What we do
At the Frankfurt School-UNEP Collaborating Centre for Climate & Sustainable Energy Finance, we support a variety of initiatives, which strive toward the same goal: to engage a wide variety of actors to advance the transformation to resilient low-carbon and resource-efficient economies by attracting new types of investors, in particular catalyzing the private sector. While some of the Center’s work is abstract, we also seek out opportunities to highlight concrete cases where innovative financing is able to promote our shared vision.
The Lubilia small hydropower (SHP) project is a nice example of how different instruments have addressed barriers at distinct stages of the project cycle and enabled it to reach construction. Lubilia, a 5.4 megawatt run-of-river power plant, will be located in Western Uganda (see map).
Luiblia is located in Western Uganda
It has the potential to offset approximately 13,000 tons of carbon dioxide annually while contributing a significant and stable power supply to an economically vibrant area of a fast-growing country facing an electricity shortfall.
While the project is economically viable, a number of gaps and barriers inhibit private sector financing of renewable energy projects in developing countries, like Uganda, including regulatory uncertainties, lack of creditworthy off-takers, difficult logistics, volatile political environments and scarcity of skilled personnel. These factors increase both the cost and the perceived and actual risk of developing these projects. As a consequence, financing is often scarce and the pipeline of bankable projects often short.
Project Logo of the Seed Capital Assistance Facility
In its early stages, prior to Lubilia’s legal, operational and financial viability being demonstrated, the developers partnered with the Seed Capital Assistance Facility (SCAF), administered by Martin Cremer, Senior Project Manager at the Centre, in collaboration with UNEP. SCAF supports early stage project development by partnering with fund managers and project developers to 1) set up new investment vehicles, 2) co-finance origination, development, and seed financing activities, and 3) co-finance activities that help projects with demonstrated feasibility get off the ground (e.g. technical studies or environmental assessments). In the case of Lubilia, SCAF provided critical co-financing for the development budget, which supported technical, hydrological, and financial feasibility studies, as well as legal and tax structuring activities. Following the successful implementation of the first round of SCAF support since 2007 (SCAF I), the Centre will also act as the SCAF Agent for phase II, which kicked-off in November 2014 with the first meeting of representatives of the different governance bodies.
While SCAF provides incentives to early-stage project development to bolster a healthy pipeline, the projects themselves are still perceived as risky and many are not able to move forward on account of lenders’ and investors’ prohibitive risk-adjusted return expectations. Here, different kinds of support instruments, targeted to the later stages of the lifecycle, are required for projects to reach financial close.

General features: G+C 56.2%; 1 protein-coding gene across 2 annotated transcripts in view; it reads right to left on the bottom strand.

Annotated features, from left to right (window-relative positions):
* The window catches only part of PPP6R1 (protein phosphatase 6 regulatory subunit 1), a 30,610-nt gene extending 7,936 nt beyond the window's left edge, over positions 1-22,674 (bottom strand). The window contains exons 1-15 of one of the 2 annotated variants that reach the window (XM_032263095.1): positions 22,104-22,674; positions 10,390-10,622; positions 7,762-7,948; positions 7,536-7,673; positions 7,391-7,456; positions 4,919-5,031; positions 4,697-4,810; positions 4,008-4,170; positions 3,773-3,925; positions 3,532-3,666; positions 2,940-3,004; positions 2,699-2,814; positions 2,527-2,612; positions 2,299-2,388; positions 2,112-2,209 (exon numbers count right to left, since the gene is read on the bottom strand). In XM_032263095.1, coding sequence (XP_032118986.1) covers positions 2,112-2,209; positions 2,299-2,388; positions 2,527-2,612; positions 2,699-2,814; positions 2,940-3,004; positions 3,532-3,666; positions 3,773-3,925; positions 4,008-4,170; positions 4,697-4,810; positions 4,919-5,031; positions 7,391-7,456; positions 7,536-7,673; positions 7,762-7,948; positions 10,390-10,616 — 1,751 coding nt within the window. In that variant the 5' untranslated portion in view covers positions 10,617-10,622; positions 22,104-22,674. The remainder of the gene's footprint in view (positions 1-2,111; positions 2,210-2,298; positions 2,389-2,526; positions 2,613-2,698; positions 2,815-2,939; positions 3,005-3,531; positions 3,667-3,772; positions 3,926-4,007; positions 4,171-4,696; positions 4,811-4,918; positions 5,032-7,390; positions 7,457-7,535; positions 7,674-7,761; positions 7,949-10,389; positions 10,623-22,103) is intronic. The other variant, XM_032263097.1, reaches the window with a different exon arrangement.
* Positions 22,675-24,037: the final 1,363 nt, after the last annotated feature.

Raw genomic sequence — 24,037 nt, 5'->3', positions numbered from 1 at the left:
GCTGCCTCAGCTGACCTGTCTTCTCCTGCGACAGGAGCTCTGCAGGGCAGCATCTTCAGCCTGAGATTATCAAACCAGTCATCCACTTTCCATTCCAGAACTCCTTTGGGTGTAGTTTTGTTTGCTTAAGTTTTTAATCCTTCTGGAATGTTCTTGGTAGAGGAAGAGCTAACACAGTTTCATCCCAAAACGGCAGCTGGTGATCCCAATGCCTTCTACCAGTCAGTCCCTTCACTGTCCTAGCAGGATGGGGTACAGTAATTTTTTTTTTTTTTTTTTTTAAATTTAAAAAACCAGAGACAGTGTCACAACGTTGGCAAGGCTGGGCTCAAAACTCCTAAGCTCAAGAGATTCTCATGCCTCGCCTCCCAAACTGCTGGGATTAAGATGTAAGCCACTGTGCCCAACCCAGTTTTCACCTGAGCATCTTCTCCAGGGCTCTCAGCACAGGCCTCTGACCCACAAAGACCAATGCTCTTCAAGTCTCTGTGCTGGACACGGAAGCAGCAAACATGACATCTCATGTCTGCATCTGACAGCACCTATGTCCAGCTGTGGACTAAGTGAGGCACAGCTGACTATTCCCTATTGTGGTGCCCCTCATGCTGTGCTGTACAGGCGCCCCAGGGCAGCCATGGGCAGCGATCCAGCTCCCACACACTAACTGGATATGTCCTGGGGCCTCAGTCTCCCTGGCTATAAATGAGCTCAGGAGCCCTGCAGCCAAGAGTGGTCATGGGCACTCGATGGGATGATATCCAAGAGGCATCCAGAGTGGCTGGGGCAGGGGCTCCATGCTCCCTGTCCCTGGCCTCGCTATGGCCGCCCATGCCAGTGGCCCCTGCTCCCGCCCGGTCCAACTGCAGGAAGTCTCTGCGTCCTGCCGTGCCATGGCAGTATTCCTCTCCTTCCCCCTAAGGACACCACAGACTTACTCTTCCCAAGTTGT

GET FiT Uganda
Project logo of GET FiT Uganda
One such initiative is the Global Energy Transfer Feed-in Tariffs (GET FiT), currently being piloted in Uganda, and anticipated to be launched in other African markets in the coming years. GET FiT provides support to projects, including Lubilia, through a few different channels, including a renewable energy feed-in tariff premium “top-up” to support its revenues, the possibility of acquiring political risk insurance through the World Bank’s Partial Risk Guarantee scheme, and additional technical assistance. Lubilia’s top-up of USD 3.2 million (complementing investment costs of USD 18.7 million) played a central role in ultimately making this project bankable.
Silvia Kreibiehl, the Head of the FS-UNEP Center has led the conceptual work to establish the GET FiT program and sits on the GET FiT Uganda Investment Committee. Additionally, a team of the FS-UNEP Centre is currently working on the revision of feed-in tariffs in Uganda, together with Uganda’s Electricity Regulatory Authority (ERA).
In February 2015, Silvia and I, visited the Lubilia site, where we met with the project’s community manager to discuss the importance of engagement and outreach with local community members, as well as specific activities that have been and will be undertaken throughout the planning, construction, and operations of the project. The project developers have also used the International Finance Corporation’s (IFC) Environmental and Social Performance Standards – considered international best practice for managing environmental and social risks in the private sector – to inform their stakeholder engagement strategy, environmental due diligence, and resettlement and compensation plan. This approach provides a strong framework for ensuring that the community’s needs and impacts are fully taken into consideration throughout the project’s development.
Silvia Kreibiehl and Michael Eschmann visit the Lubilia site in Uganda in February 2015
With these targeted support mechanisms, Lubilia was able to sign a Power Purchase Agreement with ERA in January 2015, and is expected to begin operations in early 2017. The Centre will follow up this post as updates become available and will also publish a case study.
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